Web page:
clock menu more-arrow no yes

Lessons from the New York exit polls: Bernie Bros and #NeverTrump are real

The candidates who were expected to win the New York primary ended up taking home the victory: Hillary Clinton and Donald Trump.

But that doesn't mean there aren't things to learn from CNN and NBC's exit polls, which provide hard numbers that back up some stereotypes of the campaign — and destroy others.

1) Bernie Bros are real. But Democrats aren't fighting as much as you think.

Man in Bernie T-shirt with beard and sunglasses in Vatican City
The Bernie Bros are even in Vatican City.
Elisabetta Villa/Getty Images

If you spend a lot of time following politics online, your impression of the Democratic primary probably includes angry partisans shouting at each other: Clinton fans complaining about "Bernie Bros," and Bernie Sanders's supporters swearing they'll never vote for Clinton.

Part of that is true: The Bernie Bros — if you define "bro" very, very loosely — do seem to be a real phenomenon. Sanders won 64 percent of unmarried men, while Clinton won married men as well as unmarried and married women, according to exit polls.

But a vast majority of voters said they'd eventually support whoever the nominee is (85 percent said they "definitely" or "probably" would), and Sanders supporters didn't seem overwhelmingly more likely to oppose Clinton if she wins the nomination. About 14 percent of voters said they wouldn't vote for Clinton in the general, most of them Sanders supporters; 19 percent, nearly all Clinton supporters, said they'd vote against Sanders if he were the nominee.

2) Every Republican candidate has huge negatives for New Yorkers

The Republican exit polls do not show a party likely to coalesce behind any nominee. About 25 percent of Republican voters said they wouldn't vote for Trump if he were the nominee. Forty-one percent said they wouldn't vote for Cruz; 27 percent said the same for Ohio Gov. John Kasich.

More than half of voters said they'd be "concerned or scared" if Cruz were elected. About half said the same for Kasich, and 36 percent for Trump. If there's a true consensus choice for New York Republicans in November, he or she isn't on the ballot right now.

3) Women lifted Clinton to victory

Clinton grinning with supporters' hands
Women made up 59 percent of New York's electorate and voted strongly for Clinton.
Photo by Justin Sullivan/Getty Images

Bernie Sanders and Hillary Clinton split men's votes 50-50, according to CNN and NBC. But Clinton won overwhelmingly among women: 63 percent voted for her, compared with 37 percent for Sanders. And black women, one of her most reliable voting blocs, stuck with her: 79 percent voted for Clinton.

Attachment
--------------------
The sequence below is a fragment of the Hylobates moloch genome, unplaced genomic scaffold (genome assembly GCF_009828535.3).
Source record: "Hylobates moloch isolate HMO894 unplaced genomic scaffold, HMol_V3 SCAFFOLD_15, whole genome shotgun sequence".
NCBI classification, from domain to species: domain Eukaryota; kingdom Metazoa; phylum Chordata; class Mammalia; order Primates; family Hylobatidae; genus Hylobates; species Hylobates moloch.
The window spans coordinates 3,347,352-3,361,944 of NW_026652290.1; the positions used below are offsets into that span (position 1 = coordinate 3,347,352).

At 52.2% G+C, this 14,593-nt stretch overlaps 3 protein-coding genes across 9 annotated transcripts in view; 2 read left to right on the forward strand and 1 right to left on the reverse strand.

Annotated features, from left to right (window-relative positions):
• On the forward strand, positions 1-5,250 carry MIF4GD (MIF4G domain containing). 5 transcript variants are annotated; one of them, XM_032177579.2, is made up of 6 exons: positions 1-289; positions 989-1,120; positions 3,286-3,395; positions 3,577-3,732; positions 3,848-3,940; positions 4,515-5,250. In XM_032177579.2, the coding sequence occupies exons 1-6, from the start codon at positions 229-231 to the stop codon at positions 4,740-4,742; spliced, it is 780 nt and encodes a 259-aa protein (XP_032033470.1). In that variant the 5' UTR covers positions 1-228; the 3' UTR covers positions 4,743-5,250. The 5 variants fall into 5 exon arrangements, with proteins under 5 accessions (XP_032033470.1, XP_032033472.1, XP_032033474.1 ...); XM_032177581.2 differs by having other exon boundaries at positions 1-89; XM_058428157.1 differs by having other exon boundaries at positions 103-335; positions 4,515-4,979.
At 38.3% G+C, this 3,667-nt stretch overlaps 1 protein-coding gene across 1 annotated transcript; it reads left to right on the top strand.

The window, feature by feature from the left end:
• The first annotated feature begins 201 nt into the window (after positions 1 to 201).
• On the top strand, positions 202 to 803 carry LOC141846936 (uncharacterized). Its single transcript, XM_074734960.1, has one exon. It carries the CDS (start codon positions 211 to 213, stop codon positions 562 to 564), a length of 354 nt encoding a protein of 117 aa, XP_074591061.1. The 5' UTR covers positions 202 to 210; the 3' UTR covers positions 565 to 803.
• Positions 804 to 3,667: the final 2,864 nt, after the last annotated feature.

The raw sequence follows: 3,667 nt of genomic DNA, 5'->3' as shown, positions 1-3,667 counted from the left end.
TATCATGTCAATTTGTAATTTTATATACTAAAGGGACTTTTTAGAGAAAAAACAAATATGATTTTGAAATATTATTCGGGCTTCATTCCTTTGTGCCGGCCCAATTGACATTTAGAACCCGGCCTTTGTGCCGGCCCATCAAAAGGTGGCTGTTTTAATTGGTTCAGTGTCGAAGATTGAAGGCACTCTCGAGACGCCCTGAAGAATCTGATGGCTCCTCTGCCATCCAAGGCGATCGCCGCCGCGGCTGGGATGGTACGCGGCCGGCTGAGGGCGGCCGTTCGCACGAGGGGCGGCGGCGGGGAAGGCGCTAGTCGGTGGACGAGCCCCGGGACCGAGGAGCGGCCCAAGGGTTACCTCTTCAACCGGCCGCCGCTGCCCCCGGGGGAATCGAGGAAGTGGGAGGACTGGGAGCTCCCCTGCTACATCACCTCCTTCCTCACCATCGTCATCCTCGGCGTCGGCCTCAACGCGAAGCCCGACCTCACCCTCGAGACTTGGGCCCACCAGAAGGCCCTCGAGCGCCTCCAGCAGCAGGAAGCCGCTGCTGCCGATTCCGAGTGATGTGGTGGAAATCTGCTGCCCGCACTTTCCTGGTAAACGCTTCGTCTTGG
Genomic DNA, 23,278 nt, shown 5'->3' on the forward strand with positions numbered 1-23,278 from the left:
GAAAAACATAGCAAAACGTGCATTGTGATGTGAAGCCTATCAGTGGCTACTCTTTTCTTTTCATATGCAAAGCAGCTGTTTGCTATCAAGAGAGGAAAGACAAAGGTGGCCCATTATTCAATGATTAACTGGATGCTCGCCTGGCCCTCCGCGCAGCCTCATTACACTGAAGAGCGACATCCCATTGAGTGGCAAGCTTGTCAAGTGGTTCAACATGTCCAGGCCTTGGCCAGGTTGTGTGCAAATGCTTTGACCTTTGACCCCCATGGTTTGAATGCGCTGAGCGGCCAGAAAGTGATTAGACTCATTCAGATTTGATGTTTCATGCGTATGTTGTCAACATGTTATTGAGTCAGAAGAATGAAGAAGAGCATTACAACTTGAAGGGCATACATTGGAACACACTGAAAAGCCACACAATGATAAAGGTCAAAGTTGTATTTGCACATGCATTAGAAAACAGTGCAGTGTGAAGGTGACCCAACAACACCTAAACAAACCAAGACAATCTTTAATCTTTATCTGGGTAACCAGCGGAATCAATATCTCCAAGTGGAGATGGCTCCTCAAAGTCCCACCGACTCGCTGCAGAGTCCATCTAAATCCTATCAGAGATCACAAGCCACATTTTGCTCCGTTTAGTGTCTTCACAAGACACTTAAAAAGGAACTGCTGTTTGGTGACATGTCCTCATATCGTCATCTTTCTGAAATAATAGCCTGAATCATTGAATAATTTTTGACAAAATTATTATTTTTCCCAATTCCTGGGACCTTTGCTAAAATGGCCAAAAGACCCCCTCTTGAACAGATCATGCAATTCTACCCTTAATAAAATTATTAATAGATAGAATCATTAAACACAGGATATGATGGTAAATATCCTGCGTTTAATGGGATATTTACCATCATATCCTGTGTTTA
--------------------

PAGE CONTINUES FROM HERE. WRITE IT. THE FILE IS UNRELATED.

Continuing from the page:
The poll doesn't break down votes by gender and age at the same time, and young women have preferred Sanders in the past, to the puzzlement of older feminists backing Clinton. If you consider marital status as a vague proxy for age, though, Clinton won both unmarried women (59 percent) and married women (63 percent).

This really matters, because women showed up to vote in much greater numbers in New York: 59 percent of all voters were women.

4) The Republican primary was all about Donald Trump

Trump during victory speech
It's all about the Donald. Always.
John Moore/Getty Images

Republicans were asked if they voted for their candidate or against the other guy. Trump supporters voted for their candidate. Kasich and Cruz supporters were more likely say they were voting against someone else. Trump sucked up all the oxygen in the room, even when voters didn't actually like him.

When voters were asked to describe how they'd feel about any of the candidates on the ballot as president, only 9 percent were excited by Kasich — which wouldn't be unusual for a candidate who's mostly been an also-ran, but Kasich got 25 percent of the statewide vote. Just 5 percent would be excited about Cruz.

5) Democrats are optimistic about the primary process

On the whole, Democratic voters think the contentious primary has been good for their party: 66 percent say it's "energized" rather than "divided" the party. Sanders supporters are more likely to say it's been divisive than Clinton supporters, who can perhaps afford to be magnanimous because they've been fairly certain their candidate will be the nominee.

Republicans think the opposite: 59 percent say it's been divisive. And given that large swaths of the party wouldn't vote for any candidate on the ballot, their assessment seems pretty accurate.

Watch: Why voter turnout in New York is so low

Sign up for the newsletter Sign up for The Weeds

Get our essential policy newsletter delivered Fridays.